My society is a strange place. It is huge; almost like a mini town, with people from all over the country. People who wake you up with their loud bhajans at 6 in the morning before even my east-facing French window can to people who are concerned citizens who plan on bursting only green crackers every Diwali. Then they get on the WhatsApp group to complain about 'the others' who flout Supreme Court guidelines and society guidelines and all other guidelines under the nonexistent Noida sun.
A week after Diwali, someone struck back. He wrote, "Don't blame crackers for everything. Bursting crackers is a personal choice. If you have so many problems with the pollution, why don't you go elsewhere? No one is forcing you to stay in NCR." What happened next was a textbook text war. Noida is (quite obviously) no one's. How dare you tell us we should go somewhere else?
A week after Diwali, Delhi-NCR became a literal gas chamber. (Photo: Reuters)
Why did we even come to the capital?
From my nondescript little town, Delhi was the glittery dream. Kolkata was the inevitable 'leaving home'. Delhi was a giant leap for the Cooch-Beharkind. The galis in that city are wider than the state highways here. There is the Metro. The trains are even air-conditioned! (Take that, Kolkata Metro!) Delhi was my first rebellion. Delhi was the capital. Nothing was impossible there. Delhi was the city which held the romance of an eternal hope. The hope of a better future, the hope of better education, the hope of better jobs. In 2007, little did my parents know that they were packing their daughter's bags for a city that would soon turn into a gas chamber.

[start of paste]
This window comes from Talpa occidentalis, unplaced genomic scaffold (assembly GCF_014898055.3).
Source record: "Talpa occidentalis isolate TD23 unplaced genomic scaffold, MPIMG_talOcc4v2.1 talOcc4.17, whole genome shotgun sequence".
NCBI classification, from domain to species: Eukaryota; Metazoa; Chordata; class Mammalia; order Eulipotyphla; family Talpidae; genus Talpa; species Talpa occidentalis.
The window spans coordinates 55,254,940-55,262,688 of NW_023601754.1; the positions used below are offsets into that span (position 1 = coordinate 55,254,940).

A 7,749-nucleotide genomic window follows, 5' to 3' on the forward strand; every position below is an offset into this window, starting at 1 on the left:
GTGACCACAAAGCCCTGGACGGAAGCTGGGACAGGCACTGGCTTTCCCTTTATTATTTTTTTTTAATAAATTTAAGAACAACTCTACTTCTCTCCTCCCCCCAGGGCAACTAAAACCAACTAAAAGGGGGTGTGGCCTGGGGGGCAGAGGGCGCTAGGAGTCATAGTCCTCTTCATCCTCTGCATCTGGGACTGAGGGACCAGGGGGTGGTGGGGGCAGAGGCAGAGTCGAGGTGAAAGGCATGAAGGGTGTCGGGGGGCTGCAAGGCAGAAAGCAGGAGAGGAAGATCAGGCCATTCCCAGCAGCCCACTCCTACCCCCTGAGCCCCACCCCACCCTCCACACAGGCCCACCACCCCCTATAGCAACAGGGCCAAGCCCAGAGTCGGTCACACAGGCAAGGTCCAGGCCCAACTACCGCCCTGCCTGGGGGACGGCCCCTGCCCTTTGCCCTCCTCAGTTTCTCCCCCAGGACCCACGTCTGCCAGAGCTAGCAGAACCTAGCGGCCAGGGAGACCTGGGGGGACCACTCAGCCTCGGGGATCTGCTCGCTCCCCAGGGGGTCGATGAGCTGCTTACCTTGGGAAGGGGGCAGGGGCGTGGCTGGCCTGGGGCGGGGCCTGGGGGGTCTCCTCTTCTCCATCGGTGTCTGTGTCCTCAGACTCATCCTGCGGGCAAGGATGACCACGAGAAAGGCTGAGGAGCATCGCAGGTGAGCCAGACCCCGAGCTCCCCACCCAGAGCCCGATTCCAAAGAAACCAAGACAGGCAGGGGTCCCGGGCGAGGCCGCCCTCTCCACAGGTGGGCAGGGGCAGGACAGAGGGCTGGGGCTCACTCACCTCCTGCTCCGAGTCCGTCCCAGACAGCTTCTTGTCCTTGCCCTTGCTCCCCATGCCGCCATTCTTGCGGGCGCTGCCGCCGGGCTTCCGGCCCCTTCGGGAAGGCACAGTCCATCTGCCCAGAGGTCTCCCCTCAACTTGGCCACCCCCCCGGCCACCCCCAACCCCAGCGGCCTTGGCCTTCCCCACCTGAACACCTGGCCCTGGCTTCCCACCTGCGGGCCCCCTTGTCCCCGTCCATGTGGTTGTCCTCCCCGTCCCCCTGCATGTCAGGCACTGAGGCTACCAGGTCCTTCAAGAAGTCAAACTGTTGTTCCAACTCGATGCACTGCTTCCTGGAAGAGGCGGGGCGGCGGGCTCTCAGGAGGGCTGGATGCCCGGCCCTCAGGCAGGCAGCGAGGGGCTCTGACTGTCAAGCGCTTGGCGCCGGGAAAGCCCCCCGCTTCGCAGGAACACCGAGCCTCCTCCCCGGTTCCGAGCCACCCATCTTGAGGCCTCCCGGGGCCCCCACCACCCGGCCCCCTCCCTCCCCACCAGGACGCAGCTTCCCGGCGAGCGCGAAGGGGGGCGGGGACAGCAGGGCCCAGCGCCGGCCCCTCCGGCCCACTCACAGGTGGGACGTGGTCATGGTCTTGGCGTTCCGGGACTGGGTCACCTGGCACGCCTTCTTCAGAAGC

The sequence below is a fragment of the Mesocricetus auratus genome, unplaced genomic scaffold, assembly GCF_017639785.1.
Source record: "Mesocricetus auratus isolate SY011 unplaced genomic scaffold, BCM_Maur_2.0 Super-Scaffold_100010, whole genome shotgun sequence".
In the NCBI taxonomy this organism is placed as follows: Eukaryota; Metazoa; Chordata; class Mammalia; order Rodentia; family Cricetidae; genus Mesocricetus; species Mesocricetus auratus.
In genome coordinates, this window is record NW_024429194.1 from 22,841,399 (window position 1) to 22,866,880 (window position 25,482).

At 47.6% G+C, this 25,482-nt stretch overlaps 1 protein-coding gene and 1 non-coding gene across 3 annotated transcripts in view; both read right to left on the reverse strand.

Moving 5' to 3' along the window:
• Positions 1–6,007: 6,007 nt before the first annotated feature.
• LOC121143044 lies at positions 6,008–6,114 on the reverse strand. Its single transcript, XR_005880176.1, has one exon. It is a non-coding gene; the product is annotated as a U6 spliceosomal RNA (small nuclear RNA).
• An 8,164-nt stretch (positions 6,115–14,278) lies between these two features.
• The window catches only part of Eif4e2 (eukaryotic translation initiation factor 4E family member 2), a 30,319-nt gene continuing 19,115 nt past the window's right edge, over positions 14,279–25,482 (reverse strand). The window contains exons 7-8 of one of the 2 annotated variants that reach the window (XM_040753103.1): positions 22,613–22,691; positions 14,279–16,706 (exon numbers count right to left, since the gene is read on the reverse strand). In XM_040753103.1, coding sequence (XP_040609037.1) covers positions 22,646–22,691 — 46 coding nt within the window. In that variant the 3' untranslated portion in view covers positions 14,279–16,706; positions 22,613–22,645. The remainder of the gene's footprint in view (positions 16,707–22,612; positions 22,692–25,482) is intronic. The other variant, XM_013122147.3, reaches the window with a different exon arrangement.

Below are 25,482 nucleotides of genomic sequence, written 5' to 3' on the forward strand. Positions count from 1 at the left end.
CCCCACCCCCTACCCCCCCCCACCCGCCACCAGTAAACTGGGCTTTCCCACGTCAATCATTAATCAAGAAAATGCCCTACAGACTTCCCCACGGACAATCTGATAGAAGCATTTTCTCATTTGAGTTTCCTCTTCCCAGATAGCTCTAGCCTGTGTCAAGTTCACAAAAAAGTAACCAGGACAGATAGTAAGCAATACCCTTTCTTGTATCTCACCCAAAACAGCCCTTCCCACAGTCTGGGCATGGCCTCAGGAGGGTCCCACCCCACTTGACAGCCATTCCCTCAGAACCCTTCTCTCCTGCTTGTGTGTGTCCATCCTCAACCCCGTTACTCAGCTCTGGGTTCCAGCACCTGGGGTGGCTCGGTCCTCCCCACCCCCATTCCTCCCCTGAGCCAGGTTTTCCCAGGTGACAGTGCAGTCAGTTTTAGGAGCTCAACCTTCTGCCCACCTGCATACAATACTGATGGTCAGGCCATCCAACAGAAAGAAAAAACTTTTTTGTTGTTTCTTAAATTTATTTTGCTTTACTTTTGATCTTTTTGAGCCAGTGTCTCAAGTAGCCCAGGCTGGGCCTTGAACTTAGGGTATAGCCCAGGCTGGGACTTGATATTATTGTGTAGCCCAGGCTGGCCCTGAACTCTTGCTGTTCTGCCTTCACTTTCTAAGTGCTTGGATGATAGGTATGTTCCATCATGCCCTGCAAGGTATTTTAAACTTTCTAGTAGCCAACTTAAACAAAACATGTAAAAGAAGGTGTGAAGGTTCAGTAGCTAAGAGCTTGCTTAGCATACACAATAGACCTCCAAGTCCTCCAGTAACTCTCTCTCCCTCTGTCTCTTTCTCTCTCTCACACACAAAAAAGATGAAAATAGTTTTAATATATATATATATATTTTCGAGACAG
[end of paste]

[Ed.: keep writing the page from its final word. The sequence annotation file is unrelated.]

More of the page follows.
"Kaachhe ele tomaay chena jaayna ... jhapsa hoye jao.
Joto doore jaao, toto sposhto hoye otho."
(I can't recognise you when you're close to me ... you're all blurry.
The farther you go, the clearer you become.)
So why did we even come to Delhi?
It is 2019. Our evens are at odds with each other. The solutions are nowhere to be found. If you look up at the sky to pray for better days, your gaze meets the haze. At your feet is several feet of toxic foam. Every time you step out of your house and inhale the air, you die a little. You have those numbers thrust in your face all day. "44 cigarettes, AQI 999+, PM 2.5, PM 10." What the hell do they even mean? Here are 100 more articles to break down exactly what they mean. But our bodies don't understand this language of numbers and newsreaders crying "Chernobyl". What our bodies do understand is the breathlessness, the watery eyes, the runny nose, the acne, the flaky skin, and at the end of the day, another sleepless night. And that is just what is visible to the naked eye.
A colleague told me yesterday that her friend's perfectly healthy child, born three days before Diwali a few years ago, died in 20 days. It couldn't survive. Someone on Twitter wrote the other day that even though her child is asthmatic, she has never once asked for a ban on crackers.
People have forgotten the colour of the sky. (Photo: Reuters)
India, from our Geography books to our literature, has always been a confluence of extremes. Our freedom of expression is now at loggerheads with our freedom to breathe. Will you add Freedom to Breathe as the seventh fundamental right in the Constitution? Or should it nudge all others one spot down and take the first position?
The Prime Minister of the country has outside his home groups of people protesting for their right to breathe in this unbreathable air. The chief ministers of Delhi, Punjab and Haryana are still looking for a matchmaker to fix a meeting. Politicians elsewhere are suggesting the ageproof-criticproof-foolproof method of yagnas to tell Indra Devta to give-me-some-sunshine-give-me-some-rain but rain first. That's Indra's department.
People have forgotten the colour of the sky. Airplanes landing in the city are flying in the blind but for the Instrument Landing System. The ones taking off know the sky is better above this blanket of smog. Twitter is flooded with blue skies from other parts of the world. Je suis Delhi.
There's a new fight on the WhatsApp group. Can the residents of 0000 please turn the music down? It's 1am. My eardrums are splitting. My eyes water.
Baaki sab first class hai.